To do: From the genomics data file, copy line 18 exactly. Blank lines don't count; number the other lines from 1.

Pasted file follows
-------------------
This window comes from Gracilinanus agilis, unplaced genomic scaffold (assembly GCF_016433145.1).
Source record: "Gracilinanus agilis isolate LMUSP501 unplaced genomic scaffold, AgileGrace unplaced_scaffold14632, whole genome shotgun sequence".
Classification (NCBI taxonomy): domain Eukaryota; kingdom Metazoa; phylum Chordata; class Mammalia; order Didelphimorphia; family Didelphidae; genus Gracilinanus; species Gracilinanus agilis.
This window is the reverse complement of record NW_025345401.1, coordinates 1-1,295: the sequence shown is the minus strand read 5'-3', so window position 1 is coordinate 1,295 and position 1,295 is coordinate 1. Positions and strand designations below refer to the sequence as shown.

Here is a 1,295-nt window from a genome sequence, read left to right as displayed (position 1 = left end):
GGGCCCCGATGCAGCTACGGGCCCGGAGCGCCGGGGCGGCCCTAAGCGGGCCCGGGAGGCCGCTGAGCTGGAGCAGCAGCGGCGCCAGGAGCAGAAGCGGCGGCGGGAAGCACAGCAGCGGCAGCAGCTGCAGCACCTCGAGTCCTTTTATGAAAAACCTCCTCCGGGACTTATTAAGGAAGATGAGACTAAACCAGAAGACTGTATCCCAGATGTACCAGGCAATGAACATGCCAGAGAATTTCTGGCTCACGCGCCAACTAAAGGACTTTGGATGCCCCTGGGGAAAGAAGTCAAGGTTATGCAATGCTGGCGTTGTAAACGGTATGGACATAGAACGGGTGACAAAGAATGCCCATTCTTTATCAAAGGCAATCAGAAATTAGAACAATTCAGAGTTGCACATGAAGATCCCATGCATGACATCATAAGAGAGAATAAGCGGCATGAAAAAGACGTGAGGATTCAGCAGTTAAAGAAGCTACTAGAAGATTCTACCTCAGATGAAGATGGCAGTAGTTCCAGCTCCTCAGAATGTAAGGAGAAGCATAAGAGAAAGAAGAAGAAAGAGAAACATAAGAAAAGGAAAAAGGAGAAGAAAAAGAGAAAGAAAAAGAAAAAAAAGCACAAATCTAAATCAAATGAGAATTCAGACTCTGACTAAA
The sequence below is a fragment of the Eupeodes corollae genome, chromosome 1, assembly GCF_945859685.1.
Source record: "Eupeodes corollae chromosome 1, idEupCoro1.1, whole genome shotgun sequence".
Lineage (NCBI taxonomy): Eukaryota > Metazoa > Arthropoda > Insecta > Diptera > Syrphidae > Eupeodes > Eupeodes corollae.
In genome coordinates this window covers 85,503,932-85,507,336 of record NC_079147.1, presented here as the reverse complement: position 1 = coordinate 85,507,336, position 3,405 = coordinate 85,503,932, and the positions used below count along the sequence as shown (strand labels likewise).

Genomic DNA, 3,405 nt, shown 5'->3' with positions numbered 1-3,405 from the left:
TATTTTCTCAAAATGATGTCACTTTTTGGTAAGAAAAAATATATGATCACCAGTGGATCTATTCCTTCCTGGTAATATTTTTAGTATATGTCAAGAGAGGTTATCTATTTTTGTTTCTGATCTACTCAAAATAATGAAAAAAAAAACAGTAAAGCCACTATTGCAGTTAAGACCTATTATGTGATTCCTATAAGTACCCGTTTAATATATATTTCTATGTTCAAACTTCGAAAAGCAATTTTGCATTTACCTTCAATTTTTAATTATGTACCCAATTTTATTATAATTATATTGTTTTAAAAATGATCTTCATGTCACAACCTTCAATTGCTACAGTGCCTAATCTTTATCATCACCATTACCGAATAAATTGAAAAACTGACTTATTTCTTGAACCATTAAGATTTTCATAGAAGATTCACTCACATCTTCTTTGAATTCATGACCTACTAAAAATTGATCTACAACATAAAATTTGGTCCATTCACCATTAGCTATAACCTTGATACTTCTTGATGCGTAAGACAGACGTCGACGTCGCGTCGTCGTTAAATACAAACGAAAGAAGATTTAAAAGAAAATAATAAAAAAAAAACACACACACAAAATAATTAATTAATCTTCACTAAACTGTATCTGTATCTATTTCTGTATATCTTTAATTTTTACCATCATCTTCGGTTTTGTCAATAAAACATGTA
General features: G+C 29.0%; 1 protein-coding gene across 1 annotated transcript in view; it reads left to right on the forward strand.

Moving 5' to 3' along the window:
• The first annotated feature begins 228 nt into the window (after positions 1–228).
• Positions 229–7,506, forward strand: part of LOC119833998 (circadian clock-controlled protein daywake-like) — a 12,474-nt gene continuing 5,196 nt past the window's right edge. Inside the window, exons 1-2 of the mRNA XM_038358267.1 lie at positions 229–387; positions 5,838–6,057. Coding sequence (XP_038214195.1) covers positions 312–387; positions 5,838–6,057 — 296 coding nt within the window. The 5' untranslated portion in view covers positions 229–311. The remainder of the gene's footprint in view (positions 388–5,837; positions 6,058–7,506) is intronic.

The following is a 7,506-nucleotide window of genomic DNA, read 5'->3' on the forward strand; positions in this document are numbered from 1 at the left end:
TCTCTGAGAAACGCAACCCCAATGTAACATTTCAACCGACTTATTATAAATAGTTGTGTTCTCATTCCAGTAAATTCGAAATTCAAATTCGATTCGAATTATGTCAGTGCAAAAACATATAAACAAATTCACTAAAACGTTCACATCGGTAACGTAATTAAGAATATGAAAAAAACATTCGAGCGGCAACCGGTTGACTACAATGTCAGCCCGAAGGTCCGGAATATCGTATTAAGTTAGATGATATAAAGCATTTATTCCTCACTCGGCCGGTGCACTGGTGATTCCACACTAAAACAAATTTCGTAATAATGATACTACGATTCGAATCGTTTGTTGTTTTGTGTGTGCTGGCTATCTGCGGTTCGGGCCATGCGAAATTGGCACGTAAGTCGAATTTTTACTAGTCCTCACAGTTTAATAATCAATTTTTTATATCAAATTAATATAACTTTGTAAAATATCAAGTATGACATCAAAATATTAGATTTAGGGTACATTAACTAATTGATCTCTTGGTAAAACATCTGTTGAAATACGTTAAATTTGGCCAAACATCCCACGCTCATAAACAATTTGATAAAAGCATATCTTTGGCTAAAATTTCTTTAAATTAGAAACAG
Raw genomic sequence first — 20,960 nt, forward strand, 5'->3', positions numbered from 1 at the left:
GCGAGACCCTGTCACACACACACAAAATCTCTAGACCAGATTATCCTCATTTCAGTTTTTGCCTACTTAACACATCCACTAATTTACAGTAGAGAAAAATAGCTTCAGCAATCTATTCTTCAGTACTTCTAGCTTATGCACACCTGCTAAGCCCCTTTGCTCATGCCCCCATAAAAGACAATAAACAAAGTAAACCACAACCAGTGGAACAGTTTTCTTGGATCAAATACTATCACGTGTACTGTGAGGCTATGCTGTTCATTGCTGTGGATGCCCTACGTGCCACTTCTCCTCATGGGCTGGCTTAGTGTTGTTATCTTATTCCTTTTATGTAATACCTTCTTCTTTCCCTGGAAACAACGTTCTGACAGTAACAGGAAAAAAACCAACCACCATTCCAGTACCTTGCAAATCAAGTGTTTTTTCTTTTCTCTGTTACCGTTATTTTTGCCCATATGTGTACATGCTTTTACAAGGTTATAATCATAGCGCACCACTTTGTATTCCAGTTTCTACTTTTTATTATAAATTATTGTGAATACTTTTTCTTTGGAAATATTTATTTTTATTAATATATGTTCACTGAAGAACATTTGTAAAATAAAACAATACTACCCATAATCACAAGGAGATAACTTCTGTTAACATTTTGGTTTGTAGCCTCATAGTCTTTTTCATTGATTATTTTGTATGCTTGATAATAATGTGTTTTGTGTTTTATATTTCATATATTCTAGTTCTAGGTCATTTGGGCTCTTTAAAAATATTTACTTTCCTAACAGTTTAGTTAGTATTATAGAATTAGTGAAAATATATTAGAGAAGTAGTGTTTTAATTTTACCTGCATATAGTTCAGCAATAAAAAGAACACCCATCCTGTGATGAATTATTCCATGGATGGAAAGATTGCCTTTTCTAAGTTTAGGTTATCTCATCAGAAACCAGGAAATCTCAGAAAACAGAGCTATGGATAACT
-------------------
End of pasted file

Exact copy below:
TCTCTGAGAAACGCAACCCCAATGTAACATTTCAACCGACTTATTATAAATAGTTGTGTTCTCATTCCAGTAAATTCGAAATTCAAATTCGATTCGAATTATGTCAGTGCAAAAACATATAAACAAATTCACTAAAACGTTCACATCGGTAACGTAATTAAGAATATGAAAAAAACATTCGAGCGGCAACCGGTTGACTACAATGTCAGCCCGAAGGTCCGGAATATCGTATTAAGTTAGATGATATAAAGCATTTATTCCTCACTCGGCCGGTGCACTGGTGATTCCACACTAAAACAAATTTCGTAATAATGATACTACGATTCGAATCGTTTGTTGTTTTGTGTGTGCTGGCTATCTGCGGTTCGGGCCATGCGAAATTGGCACGTAAGTCGAATTTTTACTAGTCCTCACAGTTTAATAATCAATTTTTTATATCAAATTAATATAACTTTGTAAAATATCAAGTATGACATCAAAATATTAGATTTAGGGTACATTAACTAATTGATCTCTTGGTAAAACATCTGTTGAAATACGTTAAATTTGGCCAAACATCCCACGCTCATAAACAATTTGATAAAAGCATATCTTTGGCTAAAATTTCTTTAAATTAGAAACAG